i is the number of a point in the track, from 0 up.
pi is the predicted position component of point i in the track
si is the smoothed (predicted) position component of point i in the track
oi is the observed position component of point i in the track
pi is the predicted velocity component of point i in the track
si is the smoothed (predicted) velocity component of point i in the track
Voi is the observed velocity component of point i in the track
i is the time of point i in the track
α is the value entered for Alpha in the Track settings section of the Detect Region Tracks dialog
β is the value entered for Beta in the Track settings section of the Detect Region Tracks dialog

Gating algorithm

The gating algorithm defines a volume around any predicted point within which an observed point may lie and be considered acceptable. This volume is spherical with a radius specified by the Exclusion distance.

Auction algorithm

If more than one observed point lies within the gate around a predicted point then the auction algorithm is used to allocate the observed points to tracks most appropriately.

The auction algorithm can be considered to treat the tracks as goods for sale and the points as buyers (or equally well the reverse, if preferred, the outcome is the same).

It proceeds as follows:

  1. Each point receives a new property for the purposes of auction management, identifying its last bid (identifying the track and the bid). The last bid is initially null.
  2. Establish a list of current bids against each track. One current bid will be maintained for each track. Each current bid is initially zero.
  3. Establish a table of maximum bids. Each point will have one maximum bid against each track, determined as follows:
    1. Determine the cost of each track to each point by calculating a weighted sum of normalized costs.

      The normalized costs are all between 0 and 1 and are defined as:
      Distance cost = The distance between the observed point and the predicted point divided by the exclusion distance.
      Time cost = The time between the observed point and the last point on the track divided by the maximum of all these differences (for all tracks and points).
      Mean Sv cost The difference between the mean Sv of the point and the mean Sv mean of the track divided by the maximum of all these differences (for all tracks and points).
      Volume cost = The difference between the volume of the point and the mean volume of the track divided by the maximum of all these differences (for all tracks and points).
      The net cost then is the weighted sum of these costs:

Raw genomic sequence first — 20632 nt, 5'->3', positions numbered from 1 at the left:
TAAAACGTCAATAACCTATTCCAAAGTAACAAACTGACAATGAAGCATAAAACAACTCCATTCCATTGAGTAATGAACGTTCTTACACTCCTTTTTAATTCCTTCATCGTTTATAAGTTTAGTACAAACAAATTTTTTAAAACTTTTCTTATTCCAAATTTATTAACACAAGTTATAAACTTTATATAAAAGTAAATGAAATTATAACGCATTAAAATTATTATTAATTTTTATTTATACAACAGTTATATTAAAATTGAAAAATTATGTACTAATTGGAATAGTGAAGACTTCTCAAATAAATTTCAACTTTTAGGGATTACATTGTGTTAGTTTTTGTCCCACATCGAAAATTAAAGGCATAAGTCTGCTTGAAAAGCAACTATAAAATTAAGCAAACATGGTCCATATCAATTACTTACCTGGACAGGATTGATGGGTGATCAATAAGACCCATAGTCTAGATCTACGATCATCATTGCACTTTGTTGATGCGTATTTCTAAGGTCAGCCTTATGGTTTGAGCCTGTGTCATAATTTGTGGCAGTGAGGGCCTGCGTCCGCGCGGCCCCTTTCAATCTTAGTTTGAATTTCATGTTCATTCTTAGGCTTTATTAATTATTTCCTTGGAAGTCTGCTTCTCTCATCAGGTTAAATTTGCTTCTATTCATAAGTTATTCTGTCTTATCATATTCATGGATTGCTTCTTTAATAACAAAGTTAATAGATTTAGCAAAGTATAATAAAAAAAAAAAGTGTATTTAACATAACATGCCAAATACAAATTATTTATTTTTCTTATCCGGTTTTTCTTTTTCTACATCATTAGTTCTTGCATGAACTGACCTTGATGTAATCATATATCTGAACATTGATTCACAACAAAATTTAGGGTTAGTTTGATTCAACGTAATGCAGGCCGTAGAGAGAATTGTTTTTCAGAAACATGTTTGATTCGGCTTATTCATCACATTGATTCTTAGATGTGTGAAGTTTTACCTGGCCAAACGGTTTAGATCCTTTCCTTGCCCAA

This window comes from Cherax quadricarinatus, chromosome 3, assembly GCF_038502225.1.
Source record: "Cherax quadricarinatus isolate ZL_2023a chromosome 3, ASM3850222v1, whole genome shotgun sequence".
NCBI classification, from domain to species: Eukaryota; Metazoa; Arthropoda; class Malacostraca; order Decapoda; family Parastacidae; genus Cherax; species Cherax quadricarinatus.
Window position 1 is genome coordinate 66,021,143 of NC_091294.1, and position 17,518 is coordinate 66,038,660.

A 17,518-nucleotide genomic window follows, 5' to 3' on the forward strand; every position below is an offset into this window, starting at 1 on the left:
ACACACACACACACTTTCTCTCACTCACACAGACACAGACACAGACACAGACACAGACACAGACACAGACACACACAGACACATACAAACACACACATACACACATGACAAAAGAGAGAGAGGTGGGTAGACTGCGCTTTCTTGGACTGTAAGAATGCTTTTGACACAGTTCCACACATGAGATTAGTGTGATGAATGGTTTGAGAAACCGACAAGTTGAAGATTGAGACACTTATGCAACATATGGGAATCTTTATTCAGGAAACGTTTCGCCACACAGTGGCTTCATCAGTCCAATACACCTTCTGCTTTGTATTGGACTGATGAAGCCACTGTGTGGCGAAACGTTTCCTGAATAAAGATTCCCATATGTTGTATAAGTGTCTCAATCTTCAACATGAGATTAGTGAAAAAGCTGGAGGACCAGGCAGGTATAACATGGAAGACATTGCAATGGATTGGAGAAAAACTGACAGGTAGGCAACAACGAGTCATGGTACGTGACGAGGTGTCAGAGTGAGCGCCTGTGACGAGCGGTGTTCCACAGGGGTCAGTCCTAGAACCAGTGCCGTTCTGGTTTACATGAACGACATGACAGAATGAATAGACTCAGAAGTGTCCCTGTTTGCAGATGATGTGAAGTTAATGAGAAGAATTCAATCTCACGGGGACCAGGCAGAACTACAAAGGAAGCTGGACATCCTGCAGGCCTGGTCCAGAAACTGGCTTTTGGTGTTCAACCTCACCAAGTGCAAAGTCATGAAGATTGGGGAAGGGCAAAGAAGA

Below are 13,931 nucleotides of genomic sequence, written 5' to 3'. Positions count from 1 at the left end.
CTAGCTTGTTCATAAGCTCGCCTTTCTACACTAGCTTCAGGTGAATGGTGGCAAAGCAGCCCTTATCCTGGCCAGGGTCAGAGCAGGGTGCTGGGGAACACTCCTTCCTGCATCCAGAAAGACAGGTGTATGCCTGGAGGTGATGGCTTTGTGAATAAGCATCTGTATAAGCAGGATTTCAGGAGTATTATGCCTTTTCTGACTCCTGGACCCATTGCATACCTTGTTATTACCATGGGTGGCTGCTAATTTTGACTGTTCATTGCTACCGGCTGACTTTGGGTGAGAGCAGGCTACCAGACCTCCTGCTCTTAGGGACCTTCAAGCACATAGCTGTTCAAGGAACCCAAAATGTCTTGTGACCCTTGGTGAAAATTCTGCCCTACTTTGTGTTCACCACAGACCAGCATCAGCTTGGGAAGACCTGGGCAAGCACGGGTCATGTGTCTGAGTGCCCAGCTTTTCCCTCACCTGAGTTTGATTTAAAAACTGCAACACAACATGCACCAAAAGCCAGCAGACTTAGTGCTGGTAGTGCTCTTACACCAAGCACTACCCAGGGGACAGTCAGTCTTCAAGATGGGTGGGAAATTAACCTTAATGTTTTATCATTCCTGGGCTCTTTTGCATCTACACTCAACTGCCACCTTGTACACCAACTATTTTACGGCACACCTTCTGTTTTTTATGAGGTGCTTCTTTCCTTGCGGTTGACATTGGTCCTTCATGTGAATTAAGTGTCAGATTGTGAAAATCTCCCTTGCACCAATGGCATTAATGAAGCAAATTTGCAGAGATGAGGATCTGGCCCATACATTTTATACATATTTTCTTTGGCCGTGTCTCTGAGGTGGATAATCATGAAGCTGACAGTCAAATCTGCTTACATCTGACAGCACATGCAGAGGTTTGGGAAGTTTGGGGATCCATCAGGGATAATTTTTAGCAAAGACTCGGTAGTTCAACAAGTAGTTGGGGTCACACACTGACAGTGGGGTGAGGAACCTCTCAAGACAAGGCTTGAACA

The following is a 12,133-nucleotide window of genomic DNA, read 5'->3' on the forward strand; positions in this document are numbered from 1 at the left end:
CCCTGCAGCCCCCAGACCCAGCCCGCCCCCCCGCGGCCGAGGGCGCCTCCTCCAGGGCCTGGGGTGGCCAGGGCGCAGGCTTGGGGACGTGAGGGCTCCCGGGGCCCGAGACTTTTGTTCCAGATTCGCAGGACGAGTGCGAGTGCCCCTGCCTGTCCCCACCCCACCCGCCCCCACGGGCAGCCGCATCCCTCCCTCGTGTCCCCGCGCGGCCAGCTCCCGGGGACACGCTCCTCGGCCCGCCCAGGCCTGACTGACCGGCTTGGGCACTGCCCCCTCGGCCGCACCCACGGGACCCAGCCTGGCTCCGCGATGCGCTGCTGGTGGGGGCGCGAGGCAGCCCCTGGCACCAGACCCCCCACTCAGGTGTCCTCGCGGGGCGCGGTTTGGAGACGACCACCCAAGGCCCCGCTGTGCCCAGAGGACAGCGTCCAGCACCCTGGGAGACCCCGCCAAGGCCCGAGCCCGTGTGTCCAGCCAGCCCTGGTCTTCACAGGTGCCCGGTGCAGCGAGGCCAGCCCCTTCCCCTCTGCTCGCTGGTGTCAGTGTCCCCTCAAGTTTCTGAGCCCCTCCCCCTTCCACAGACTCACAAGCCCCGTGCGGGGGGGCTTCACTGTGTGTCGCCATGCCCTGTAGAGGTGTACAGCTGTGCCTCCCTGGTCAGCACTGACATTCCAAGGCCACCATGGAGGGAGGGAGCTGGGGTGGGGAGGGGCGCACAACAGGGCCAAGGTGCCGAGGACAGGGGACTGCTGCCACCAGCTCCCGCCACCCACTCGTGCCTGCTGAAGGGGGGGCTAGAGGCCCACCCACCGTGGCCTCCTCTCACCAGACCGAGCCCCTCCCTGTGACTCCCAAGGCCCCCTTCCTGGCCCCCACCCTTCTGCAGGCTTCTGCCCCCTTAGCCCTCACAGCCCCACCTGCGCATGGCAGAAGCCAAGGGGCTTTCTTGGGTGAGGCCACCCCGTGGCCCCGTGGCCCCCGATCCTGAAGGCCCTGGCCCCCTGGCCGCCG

cost = Distance in space weight x |Distance cost|
        + Distance in time weight x |Time cost|
        + Mean Sv weight x |Mean Sv cost|
        + Volume weight x |Volume cost|

      where |x| is the absolute value of x.
    2. If the point is within the gate volume of the track, then
         the maximum bid that a point will place on the track is then the inverse of the cost (of that track to the point): maximum bid = 1 / cost
         the maximum bid is 0.
  4. The points take turns in placing bids on the tracks. The order in which they do this is inconsequential but each point can bid only once before all other points have bid (that is, all points bid once, then all points bid again, then again and so on).

    Each point on its turn may place a bid on one track as follows:
    1. Determined the margin on each track as the difference between the current bid on a track and the maximum bid that the point will place on that track: margin = maximum bid - current bid
    2. Determine the margin on the track this point last bid for. This is the last margin.
    3. Determine which track has the highest margin. This is the best margin.
    4. If (and only if) the best margin is significantly better than the last margin: best margin - last margin > epsilon
      then place a bid on the track with the best margin as follows:
      1. Determine which track has the second highest margin. This is the second best margin.
      2. Determine the incremental margin as the best margin minus the second best margin.
      3. Determine the bid by adding to the current bid the incremental margin plus epsilon.
  5. The auction is over when all points have stopped bidding.
  6. Each track now has added to it the point with the highest bid.


  • An auction is only required if:
    • there are two or more points with exactly the same time.
    • there are two or more open tracks to which a point may be allocated
  • If there is only one point then it will be assigned to the track for which it has the highest maximum bid in step 2.
  • If there is only one track it will receive the point which has the highest maximum bid on it in step 2.
  • For there to be more than one point in an auction two points (3D regions in a scene) must have exactly the same time as calculated by the point creation algorithm. This is unlikely to happen if detected schools are tracked (it is most likely to occur when using target-locked data).
  • Epsilon is an arbitrarily small number which serves only to ensure that there are no equal bids (ties). It is added to all bids when placed, hence the bid creeps up slightly by a factor of epsilon with every bid and margins decrease by the same factor with every bid placed. It is also the criterion for satisfaction - no more bids are placed if the margin cannot be increased by more than epsilon.
  • When the Sv value can't be calculated, the Auction Sv cost component is not used.

See also

About region track detection
Detecting region tracks

Fish tracking algorithms

About 3D school detection

About region tracks